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Q&A With Continental’s Travis Roffler on New Prototype Tire, P3 Expansion
- Updated: November 29, 2016
The 2017 IMSA season will see new horizons, not only in new cars, but also new tires, with Continental set to roll out a brand-new Prototype tire for DPi and LMP2 machinery, while also having been confirmed this week as the exclusive tire provider for the new IMSA Prototype Challenge presented by Mazda series.
Sportscar365 caught up with Continental’s Travis Roffler to get his thoughts on both subjects, and look ahead to next year.
How much testing have you had with the new 2017 Prototype tire?
“We started testing back in April. It’s all been about the chassis. We’re disappointed [Wayne] Taylor and Action Express weren’t [at the November IMSA Daytona test]. We were on the LMP2 test mule only.
“However, we’ve had individual [private] tests, predominantly with Taylor. We tested at the shakedown in Putnam Park and tests at National Corvette Museum and Charlotte [Motor Speedway]. They’ve been holding their cards close to their chest right now but they’ll have to come [to Daytona] in December and at the Roar.
What have been the first impressions of the new tire?
“We’re ecstatic about the tire. I think the performance of the tire has been faster everywhere we’ve gone compared to where we were, which we all knew was a compromise for what we had to do for a DP, which was 400-odd pounds heavier.
“We were basically making tires for DPs and at certain tracks the tire would work for P2s and others it was a struggle.
“Now being set free and get the chains released, we’ve been able to really work, engineering-wise, and develop a tire that’s specially tuned to perform on that P2/DPi chassis.”
Where have you seen the biggest gains so far?
“I think what we really knew we were going to do with the DPi car was the larger tire in the front allows you to brake later, hit harder into the corners and carry more speed and get through the corner and be able to get on the accelerator [quicker] out of the corner.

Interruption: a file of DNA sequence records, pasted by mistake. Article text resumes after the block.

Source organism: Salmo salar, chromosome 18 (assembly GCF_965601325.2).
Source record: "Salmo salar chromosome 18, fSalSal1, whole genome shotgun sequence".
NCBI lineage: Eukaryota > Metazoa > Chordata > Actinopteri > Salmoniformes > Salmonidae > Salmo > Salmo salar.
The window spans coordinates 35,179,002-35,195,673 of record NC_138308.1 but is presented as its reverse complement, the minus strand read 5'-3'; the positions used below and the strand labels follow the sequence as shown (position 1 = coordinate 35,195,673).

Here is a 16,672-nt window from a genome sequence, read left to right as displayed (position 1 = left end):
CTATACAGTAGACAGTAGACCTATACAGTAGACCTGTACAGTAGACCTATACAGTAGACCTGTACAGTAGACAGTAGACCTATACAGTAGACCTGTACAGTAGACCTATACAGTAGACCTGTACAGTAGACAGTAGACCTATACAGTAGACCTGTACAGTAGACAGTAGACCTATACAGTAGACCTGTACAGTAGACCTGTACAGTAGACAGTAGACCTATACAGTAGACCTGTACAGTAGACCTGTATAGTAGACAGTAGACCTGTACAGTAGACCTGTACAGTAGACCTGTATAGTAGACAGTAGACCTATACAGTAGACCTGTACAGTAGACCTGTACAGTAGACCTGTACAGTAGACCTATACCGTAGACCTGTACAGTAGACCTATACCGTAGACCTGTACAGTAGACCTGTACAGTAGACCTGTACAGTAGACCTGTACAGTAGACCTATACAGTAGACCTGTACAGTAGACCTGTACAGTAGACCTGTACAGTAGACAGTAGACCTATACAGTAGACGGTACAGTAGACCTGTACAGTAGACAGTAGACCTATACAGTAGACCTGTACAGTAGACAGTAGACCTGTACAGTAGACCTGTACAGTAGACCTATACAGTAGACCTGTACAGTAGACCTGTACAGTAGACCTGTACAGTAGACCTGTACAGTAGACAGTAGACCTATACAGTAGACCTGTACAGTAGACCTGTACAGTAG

“I don’t like using the word ‘edgy’ but it’s a more ‘racy’ tire and puts the tire more in the focus of what it’s capable of doing and pulling the maximum talent out of each driver.”
Will there be two different types tires utilized for different tracks again?
“Yes. We have a high-load tire for Daytona, Watkins Glen and maybe Mosport and a regular road course tire.”
Has Continental ever considered intermediate tires or is that something that’s controlled by IMSA?
“We’re all tire guys and if you let us loose, we’d probably have six different iterations of tires! We could do a lot more with tires but it comes down to costs.
“We also want a competitive series that will grow and move forward. We realize that if we don’t figure out a way to put a cap on costs at some point, the series won’t grow.”
What was the decision on becoming the tire provider for the new Prototype Challenge series?
“I think it’s two-fold. With PC cars going away, we didn’t want to lose visibility on our weekends. Under GRAND-AM, it was our show [entirely] and a fantastic branding experience for us at the track.
“We didn’t want another tire competitor to come in on that series and be present as well.
“It’s also a great opportunity for us with super-cool cars. We were very much on board with the announcement that it would not be part of the CTSC series and stay independent.
“It’s still a very viable business for us and they’re really cool cars. I think they are going to be very visible as a global platform. People will be watching those cars around the world. It’s neat to be on the DPis and P2s, and also on these new P3 cars coming to the U.S. for the first time.
“We want to give them a tire with great drivability that’s easy to drive so they can cut their teeth [in LMP3] and move onto something bigger.”